‘How To Be Single’ serves as a guide on how not to make a movie

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photo courtesy of collider.com

‘How to Be Single’ is an incredibly boring and predictable waste of time.

Alec Badalian, Magazine Editor

Romantic comedies, like all movies, have the potential of greatness. Blending these two components should be a recipe for both heartwarming laughs and touching emotions. However, based on a majority of recent efforts in the genre, there seems to be a slew of problems that arise whenever this combination occurs. Whether it be forced sentimentality or painfully unfunny antics, these flaws can take what could have been decent time at the movies and turn it into a nauseating experience.

If there were a museum that displayed essentially every trope one could find in the dullest of romantic comedies, Warner Bros.’ How To Be Single would be that museum.

Attempting to charm its way into theaters on Feb. 12 for Valentine’s Day weekend, this convoluted tale introduces us to Alice (Dakota Johnson), a young woman living in the craziness of New York City who decides to take a break in her relationship in order to “discover who she is.” In doing so, she moves in with her sister Meg (Leslie Mann) and meets the hard-partying Robin (Rebel Wilson) at the law firm where she works. As time goes on, her boyfriend drifts apart from her and finds someone else, leaving her to navigate through her life with the help of her new friend.

But that’s not all. Meg, a middle-aged nurse, decides she wants to have a baby but doesn’t know who she wants to have it with. Thus, she finds a sperm donor and begins her path to becoming a mother. However, on this path, she strikes up a romance with a younger man and is left conflicted over whether he should be the baby’s father.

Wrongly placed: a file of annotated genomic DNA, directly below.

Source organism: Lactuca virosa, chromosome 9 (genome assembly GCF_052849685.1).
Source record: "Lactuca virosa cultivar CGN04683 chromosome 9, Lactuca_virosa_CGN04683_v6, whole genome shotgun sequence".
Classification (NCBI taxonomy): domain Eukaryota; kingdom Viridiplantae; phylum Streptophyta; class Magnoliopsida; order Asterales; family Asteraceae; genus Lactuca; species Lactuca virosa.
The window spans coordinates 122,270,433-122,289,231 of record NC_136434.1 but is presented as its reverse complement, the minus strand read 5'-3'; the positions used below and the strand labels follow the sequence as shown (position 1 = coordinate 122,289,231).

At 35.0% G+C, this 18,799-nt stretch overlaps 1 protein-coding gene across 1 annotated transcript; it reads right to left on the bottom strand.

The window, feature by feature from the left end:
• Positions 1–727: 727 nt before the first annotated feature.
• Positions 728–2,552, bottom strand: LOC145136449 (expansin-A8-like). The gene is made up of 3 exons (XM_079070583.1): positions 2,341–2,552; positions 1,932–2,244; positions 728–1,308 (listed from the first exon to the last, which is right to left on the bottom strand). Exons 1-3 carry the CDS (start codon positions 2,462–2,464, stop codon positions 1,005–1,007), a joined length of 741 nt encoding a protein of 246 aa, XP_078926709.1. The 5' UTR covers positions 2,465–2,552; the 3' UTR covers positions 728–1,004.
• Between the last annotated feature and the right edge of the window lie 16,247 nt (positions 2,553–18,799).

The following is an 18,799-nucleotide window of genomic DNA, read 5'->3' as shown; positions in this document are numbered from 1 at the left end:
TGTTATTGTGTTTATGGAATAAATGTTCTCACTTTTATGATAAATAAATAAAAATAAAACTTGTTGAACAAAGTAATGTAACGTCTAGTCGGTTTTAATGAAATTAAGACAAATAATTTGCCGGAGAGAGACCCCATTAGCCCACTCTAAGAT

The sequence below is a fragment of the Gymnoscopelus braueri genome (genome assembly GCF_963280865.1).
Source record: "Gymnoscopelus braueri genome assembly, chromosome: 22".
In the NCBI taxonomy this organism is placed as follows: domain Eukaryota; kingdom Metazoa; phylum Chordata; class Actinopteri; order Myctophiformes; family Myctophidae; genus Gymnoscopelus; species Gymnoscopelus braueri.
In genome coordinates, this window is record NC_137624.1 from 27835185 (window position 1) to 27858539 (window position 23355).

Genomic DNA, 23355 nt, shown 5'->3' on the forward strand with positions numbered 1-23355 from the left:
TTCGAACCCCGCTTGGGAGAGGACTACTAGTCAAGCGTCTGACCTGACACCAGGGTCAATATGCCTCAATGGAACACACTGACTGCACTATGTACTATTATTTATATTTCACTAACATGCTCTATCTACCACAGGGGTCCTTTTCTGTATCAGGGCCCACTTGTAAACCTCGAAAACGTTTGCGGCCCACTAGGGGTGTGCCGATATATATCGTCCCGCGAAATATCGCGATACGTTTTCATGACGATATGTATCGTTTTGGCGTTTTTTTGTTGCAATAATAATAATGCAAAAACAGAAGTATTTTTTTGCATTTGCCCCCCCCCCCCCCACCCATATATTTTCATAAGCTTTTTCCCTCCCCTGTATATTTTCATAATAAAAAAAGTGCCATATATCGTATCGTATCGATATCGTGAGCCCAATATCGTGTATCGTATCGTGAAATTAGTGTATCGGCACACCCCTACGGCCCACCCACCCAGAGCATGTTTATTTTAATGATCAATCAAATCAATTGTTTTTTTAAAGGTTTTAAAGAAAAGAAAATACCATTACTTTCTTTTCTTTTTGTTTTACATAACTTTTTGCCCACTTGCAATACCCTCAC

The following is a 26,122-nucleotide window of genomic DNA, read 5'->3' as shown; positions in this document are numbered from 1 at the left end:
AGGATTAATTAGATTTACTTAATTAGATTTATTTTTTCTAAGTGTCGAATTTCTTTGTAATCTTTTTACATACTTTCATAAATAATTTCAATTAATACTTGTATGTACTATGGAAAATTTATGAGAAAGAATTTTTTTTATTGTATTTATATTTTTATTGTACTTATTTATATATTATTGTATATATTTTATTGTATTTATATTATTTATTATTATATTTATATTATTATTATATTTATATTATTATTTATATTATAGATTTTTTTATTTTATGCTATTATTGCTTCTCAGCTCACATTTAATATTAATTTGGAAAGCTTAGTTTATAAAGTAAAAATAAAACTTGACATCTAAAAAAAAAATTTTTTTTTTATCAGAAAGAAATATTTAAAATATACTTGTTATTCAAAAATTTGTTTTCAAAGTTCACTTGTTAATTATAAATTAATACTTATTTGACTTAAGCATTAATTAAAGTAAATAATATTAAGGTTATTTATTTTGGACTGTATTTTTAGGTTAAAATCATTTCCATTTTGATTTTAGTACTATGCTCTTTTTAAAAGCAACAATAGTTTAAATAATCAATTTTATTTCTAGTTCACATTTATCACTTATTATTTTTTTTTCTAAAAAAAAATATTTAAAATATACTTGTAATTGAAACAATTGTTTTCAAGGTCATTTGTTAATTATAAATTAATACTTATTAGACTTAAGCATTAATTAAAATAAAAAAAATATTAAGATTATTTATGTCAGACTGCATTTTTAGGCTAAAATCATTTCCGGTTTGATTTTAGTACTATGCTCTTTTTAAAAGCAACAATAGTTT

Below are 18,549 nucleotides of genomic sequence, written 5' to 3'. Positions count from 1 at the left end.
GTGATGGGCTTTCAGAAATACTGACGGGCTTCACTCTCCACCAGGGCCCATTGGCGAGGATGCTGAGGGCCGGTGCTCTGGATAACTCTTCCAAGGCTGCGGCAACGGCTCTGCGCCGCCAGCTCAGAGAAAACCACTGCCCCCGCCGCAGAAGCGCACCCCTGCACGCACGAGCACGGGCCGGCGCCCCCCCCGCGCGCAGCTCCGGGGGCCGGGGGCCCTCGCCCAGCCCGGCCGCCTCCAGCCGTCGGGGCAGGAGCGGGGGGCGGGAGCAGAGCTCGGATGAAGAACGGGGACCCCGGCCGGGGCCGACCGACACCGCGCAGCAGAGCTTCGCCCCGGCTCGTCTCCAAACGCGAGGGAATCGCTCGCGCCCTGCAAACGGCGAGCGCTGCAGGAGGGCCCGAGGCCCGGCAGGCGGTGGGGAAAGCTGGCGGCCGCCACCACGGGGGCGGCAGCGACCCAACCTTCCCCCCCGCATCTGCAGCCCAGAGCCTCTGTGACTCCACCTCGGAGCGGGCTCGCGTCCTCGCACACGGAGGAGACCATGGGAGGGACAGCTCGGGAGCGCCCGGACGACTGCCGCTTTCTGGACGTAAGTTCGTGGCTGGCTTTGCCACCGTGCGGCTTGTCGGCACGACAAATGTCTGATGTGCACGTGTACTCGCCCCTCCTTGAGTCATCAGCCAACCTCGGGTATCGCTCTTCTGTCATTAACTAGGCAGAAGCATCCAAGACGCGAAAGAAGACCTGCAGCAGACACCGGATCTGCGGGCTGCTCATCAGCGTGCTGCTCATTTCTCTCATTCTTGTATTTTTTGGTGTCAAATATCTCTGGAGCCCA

But that’s also not all. Lucy (Alison Brie) is in search for the perfect man herself and spends the entirety of her days on online dating websites looking for the one. She’s then noticed by the womanizing bartender Josh (Anders Holm) and then they seem to strike their own romance, as he sees the error of his debaucherous ways.

So much more happens in this mess of a movie, and to a nauseating level. Trying to scramble all the pieces of this movie and shape it into a coherent plot is like trying to complete a jigsaw puzzle while blindfolded. There’s just way too much going on here, as the film jumps back and forth into all these different people’s lives, none of which is interesting in the slightest. Everything about them is just unbelievably cliched — from their personalities all the way down to their ridiculous character arcs. From the first scene to last, everything can be seen coming from miles upon miles away with no real sense of freshness or creativity.

The haphazardly drab storyline also never develops any of its characters, for it can never decide which one which to primarily focus. Instead, it follows each of them within these brief segments, giving the audience no time to attach to them, so whenever anything happens to them, there’s never any kind of payoff due to the lack of connection.

Whenever a character does something hilarious or goes through a significantly emotional moment, it’s impossible to feel any emotional response because the characters are never fleshed out as people. The movie never earns any of its attempts at emotional resonance nor its attempts at comedic genius. Alas, all it has to offer is some horribly stale dialogue, lousy situational humor, cheap gags and dull physical comedy mainly from Wilson who plays literally the same character in every movie.

How To Be Single is a bafflingly lazy, mediocre void of laughs that never offers anything worthwhile. From its disastrous writing, weak ensemble and tonal inconsistency, there’s never a redeemable moment in this horrendous romp.